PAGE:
The Farmall 350 and the International 350 Utility each had their own serial number series. Starting Farmall 350; 56 501, 57 1004, 58 14175, International 350; 56 501, 57 1963, 58 15049. The Farmalls and Internationals also had different Nebraska tests as follows; Farmall 350 gas #611, Farmall 350 LPG #622, Farmall 350 diesel #609, International 350 gas #615, International 350 LPG #619, and International 350 diesel #610. The shipping weight of a Farmall 350 gasoline was 4715 lbs. The shipping weight of a International 350 Utility was 4178 lbs. If your International 350 is equipped with a IPTO there is a large handle that runs parallel besides the seat with a button on the end (on the Farmall this handle stands straight up). You pull this handle up to engage the PTO without pushing the clutch. If your tractor has a regular PTO there is a smaller lever that goes down by the PTO and you must first push in the clutch then pull this handle up then release the clutch and the PTO turns. Your loader may be an IHC loader, Pippin loader, or Wagner loader. All were available from the factory. The IHC loader of that time was more of a farm loader and the Pippin and Wagner brands were IHC's offer as an industrial loader (and backhoe). I think I've covered most of your questions but if you have more post them and me or somebody will answer them.

Harold H

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Harold H

10-09-1999 10:02:51

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 Re: Re: Re: 350 Utility in reply to Harold H, 10-09-1999 08:18:23  

I just wanted to make an additional comment on tractor weight. The advertised shipping weight of the International 350 Utility gasoline was 4178 lbs. The actual weight of the International 350 Utility gasoline as received for testing at Nebraska was 4265 lbs which is very close to advertised. They test with and without ballast. The weight of the International 350 gasoline as testd with ballast was 6115 lbs. When you go to adding both liquid and cast iron to a tractor it is easy to add 2000 lbs or more to the original weight. The Farmall 350 gasoline as received at Nebraska weighed 5175 vs an advertised weight of 4715 because of some various options. For the ballasted test the Farmall 350 weighed 8339 lbs showing they added more than 3000 lbs of ballast for the test. The point is, you cannot ever go buy just the advertised shipping weight.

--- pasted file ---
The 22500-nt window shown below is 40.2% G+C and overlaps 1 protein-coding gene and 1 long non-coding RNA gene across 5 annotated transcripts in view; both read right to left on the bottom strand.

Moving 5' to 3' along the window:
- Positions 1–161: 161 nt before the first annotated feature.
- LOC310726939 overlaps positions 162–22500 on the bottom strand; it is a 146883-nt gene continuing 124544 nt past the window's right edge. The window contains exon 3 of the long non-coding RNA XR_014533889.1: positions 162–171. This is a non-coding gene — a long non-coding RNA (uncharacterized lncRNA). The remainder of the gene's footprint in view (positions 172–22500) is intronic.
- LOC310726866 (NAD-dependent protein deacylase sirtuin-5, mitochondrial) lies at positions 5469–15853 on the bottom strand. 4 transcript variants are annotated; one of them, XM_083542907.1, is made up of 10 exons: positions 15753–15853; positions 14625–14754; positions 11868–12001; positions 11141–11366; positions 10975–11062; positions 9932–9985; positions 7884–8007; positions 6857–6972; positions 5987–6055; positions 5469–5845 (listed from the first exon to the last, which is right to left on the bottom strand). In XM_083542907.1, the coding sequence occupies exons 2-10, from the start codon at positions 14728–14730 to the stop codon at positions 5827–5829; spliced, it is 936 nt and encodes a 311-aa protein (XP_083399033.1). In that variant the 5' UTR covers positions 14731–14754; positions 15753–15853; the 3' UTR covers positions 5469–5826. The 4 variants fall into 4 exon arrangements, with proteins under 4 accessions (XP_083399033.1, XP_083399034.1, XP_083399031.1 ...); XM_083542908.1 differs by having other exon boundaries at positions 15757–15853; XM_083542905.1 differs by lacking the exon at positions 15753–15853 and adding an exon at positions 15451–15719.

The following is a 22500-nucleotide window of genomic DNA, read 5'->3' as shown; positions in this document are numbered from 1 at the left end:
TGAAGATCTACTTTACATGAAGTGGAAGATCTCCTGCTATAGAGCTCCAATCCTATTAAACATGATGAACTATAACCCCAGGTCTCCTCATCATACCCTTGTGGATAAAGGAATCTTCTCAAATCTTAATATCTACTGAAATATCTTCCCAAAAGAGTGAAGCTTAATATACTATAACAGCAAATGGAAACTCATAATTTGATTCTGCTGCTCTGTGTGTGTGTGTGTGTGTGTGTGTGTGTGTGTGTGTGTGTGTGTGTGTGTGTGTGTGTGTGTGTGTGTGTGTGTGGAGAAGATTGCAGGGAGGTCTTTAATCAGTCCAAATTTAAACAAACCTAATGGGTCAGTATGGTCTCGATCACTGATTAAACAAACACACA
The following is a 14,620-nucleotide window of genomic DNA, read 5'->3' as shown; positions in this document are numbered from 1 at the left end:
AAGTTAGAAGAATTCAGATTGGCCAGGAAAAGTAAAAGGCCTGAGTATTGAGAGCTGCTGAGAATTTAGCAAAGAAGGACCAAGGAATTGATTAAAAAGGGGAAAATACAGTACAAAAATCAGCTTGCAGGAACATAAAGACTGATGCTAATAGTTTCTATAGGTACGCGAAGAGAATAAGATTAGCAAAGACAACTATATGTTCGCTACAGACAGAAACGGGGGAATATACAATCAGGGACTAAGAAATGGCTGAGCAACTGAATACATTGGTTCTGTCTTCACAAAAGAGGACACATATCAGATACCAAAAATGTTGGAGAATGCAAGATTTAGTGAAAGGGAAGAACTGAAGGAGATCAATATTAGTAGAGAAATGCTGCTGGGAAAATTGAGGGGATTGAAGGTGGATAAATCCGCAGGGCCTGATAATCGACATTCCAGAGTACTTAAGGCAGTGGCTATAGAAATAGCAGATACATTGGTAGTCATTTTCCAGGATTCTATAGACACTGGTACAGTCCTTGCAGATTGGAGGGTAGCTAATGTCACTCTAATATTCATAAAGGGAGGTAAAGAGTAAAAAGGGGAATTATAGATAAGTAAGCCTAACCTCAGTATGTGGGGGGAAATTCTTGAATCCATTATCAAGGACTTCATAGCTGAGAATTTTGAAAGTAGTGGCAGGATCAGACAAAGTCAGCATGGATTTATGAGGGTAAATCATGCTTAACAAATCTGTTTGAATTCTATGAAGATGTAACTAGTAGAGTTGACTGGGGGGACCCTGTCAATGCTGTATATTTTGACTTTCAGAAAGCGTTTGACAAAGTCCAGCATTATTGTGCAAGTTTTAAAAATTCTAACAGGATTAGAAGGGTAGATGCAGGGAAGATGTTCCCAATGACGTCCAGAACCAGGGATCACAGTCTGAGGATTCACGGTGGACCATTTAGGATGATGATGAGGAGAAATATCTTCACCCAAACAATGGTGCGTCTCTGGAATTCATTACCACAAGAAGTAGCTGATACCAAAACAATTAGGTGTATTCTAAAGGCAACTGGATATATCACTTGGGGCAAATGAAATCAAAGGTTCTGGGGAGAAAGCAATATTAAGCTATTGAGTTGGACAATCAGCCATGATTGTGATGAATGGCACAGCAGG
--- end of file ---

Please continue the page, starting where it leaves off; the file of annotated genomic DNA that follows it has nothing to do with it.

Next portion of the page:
Harold H

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MrG: NE test # 615

10-09-1999 11:39:18

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 Re: Re: Re: Re: 350 Utility in reply to Harold H, 10-09-1999 10:02:51  
So, where can I find the test results for NE test #615 (IH350U gasser) Since I live 20 miles from Lincoln, who/where would I go to get the whole shebang, or is it available on a website that I can just print out? Thanks again, GH

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Harold H

10-09-1999 18:29:16

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 Re: Re: Re: Re: Re: 350 Utility in reply to MrG: NE test # 615, 10-09-1999 11:39:18  
You can request complete copies of Nebraska Ttests from the University of Nebraska. They have a web site but I lost all of my bookmarks a while back and don't know it. Just for basic information, the International 350 Utility gasoline test #615 which was conducted April 24 to May 1, 1957 yielded a maximum of 39.53 db hp and 43.32 belt hp which corrected for sea level is 40.57 db hp and 44.94 belt hp. (belt hp is the same thing as pto hp) The maximum belt hp of 43.32 was observed at maximum load for two hours. Maximum db hp of 39.53 was observed pulling 2771 lbs at 5.35 mph in 3rd gear. Maximum lbs pull test yielded 36.09 db hp pulling 5576 lbs at 2.43 mph in 1st gear. If you can't get a copy from the U of N, e-mail me and i will make a copy and mail it to you.

Harold H

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MrG.: Thanks again....

10-09-1999 11:25:39

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 Re: Re: Re: Re: 350 Utility in reply to Harold H, 10-09-1999 10:02:51  
Guess I'll just have to run 'er 'cross the scale at the CO-OP here in Garland on the way home (I can peek in the window and read the digital, even in the middle of the night). I already know my GMC weighs 6000 and the flatbed weighs 1450, so it shouldn't take a Rhodes scholar to figure out the differnce (I'll just have to accept the total, as I'm NOT gonna pull that loader off just for giggles...paint maybe, but not for giggles!)

Thanks again for inof, and DOUBLE thanks for timely response. Glenn H.

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big fred